96% and 85%
First up, Burges. The Bristol-based outfit confirmed that 26 of its 27 final year trainees had accepted permanent positions, handing it an impressive autumn score of 96%.
The group of soon-to-be associates — made up of 13 women and 13 men — will qualify into a range of the firm’s key teams including construction and engineering; projects; corporate; real estate; banking; employment; dispute resolution; planning; pensions; and private client.
Burges’ managing partner, Roger Bull, said:
“One of our strategic objectives at Burges Salmon is to be an exceptional place to work for our people, in an environment that seeks to maximise their potential. We are focused on attracting, retaining and motivating bright and talented people — it is with great pleasure therefore to announce another year of very high trainee retention rates. Many congratulations to each one of them.”
Over the past five years, Burges has recorded an impressive average retention score of 94% — a solid 91% (20 out of 22) in 2014, 100% (24 out of 24) in 2015, 85% (23 out of 27) in 2016, and 100% (28 out of 28) in 2017. Legal Cheek’s Firms Most List shows Burges’ lot will start on a salary of £48,000.
Meanwhile, Sherman has posted an autumn score of 85%. From a cohort of 13, the New York-headquartered player — which offers around 15 training contacts annually — confirmed that 11 have accepted newly qualified (NQ) positions.
The new associates will be spread across a number of Shearman’s key practice areas including mergers and acquisitions; finance; tax; international arbitration; project development and finance; and antitrust. The outfit confirmed that of the 11 rookies staying put, two will be relocating to international offices in Abu Dhabi and Brussels.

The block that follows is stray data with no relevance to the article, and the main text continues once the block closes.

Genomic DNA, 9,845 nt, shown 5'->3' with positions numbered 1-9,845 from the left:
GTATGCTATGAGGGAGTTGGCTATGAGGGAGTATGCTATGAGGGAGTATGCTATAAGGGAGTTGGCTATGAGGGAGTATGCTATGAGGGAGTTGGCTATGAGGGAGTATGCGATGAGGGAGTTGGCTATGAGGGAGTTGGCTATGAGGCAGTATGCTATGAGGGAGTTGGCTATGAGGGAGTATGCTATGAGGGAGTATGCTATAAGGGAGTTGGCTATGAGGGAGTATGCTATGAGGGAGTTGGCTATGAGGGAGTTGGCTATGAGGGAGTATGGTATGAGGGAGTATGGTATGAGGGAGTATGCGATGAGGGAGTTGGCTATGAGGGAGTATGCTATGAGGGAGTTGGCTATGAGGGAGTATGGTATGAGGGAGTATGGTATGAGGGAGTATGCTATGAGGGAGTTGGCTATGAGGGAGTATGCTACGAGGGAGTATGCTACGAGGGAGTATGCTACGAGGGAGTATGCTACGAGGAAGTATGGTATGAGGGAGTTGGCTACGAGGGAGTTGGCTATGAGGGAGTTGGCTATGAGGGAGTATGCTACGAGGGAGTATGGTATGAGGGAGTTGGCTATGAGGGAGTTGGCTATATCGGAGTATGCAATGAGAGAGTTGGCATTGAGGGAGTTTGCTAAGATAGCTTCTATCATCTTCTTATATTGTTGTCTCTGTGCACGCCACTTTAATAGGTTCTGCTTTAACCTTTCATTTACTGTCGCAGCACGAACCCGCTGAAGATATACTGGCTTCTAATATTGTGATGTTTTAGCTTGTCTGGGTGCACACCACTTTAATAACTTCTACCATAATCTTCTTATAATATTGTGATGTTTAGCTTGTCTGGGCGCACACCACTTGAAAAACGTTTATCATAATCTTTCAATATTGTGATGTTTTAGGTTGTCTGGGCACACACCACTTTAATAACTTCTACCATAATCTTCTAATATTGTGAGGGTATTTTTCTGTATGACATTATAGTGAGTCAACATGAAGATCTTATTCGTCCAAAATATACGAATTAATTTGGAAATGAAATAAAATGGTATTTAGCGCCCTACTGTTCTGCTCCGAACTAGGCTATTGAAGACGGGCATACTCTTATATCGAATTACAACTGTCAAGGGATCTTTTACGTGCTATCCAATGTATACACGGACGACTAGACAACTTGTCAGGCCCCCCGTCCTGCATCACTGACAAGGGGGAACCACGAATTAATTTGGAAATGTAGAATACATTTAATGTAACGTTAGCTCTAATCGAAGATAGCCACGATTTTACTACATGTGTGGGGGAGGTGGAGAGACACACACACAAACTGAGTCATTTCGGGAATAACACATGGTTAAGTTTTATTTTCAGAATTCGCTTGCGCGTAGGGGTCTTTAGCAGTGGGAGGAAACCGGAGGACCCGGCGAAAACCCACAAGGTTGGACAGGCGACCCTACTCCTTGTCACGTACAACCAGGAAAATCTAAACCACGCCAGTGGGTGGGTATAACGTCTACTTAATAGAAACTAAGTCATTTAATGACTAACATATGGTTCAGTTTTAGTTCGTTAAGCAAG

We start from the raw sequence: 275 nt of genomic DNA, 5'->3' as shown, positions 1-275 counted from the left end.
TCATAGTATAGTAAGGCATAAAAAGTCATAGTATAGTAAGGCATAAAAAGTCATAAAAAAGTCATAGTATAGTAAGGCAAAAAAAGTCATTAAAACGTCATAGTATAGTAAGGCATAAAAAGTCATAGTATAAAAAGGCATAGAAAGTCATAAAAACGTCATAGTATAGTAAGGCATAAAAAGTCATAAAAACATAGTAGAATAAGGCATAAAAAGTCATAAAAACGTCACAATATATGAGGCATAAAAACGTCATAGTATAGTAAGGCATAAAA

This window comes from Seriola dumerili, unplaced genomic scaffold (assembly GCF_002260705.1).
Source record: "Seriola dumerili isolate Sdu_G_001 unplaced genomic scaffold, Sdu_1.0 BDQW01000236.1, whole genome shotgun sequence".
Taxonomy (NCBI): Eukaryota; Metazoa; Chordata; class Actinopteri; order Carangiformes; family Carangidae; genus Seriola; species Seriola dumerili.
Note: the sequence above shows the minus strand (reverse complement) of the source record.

Shearman’s NQs will start on a very impressive salary of £105,000, while trainees currently earn £45,000, rising to £50,000 in year two.
Matthew Readings, head of Shearman’s London office, said:
“We are pleased to be welcoming the next generation of lawyers and potential Shearman & Sterling leaders into the firm. Retaining the best talent is something we focus on and our emphasis is on providing our colleagues with the best possible skills to achieve their career aspirations. We are confident that this group of lawyers will make a considerable contribution to the firm.”
Today’s result is a notable improvement on the firm’s autumn 2017 score. On that occasion, it posted a result of 75% (13 out of 16).
So what’s life like as a lawyer at Shearman and Burges? Well, in our Trainee and Junior Lawyer Survey, Shearman scored an A* for perks as well as As for quality of work and peer support. Meanwhile, Burges bagged A*s in categories including peer support, office and social life, and went on to secure the gong for ‘Best Law Firm Canteen’ at our awards ceremony earlier this year.
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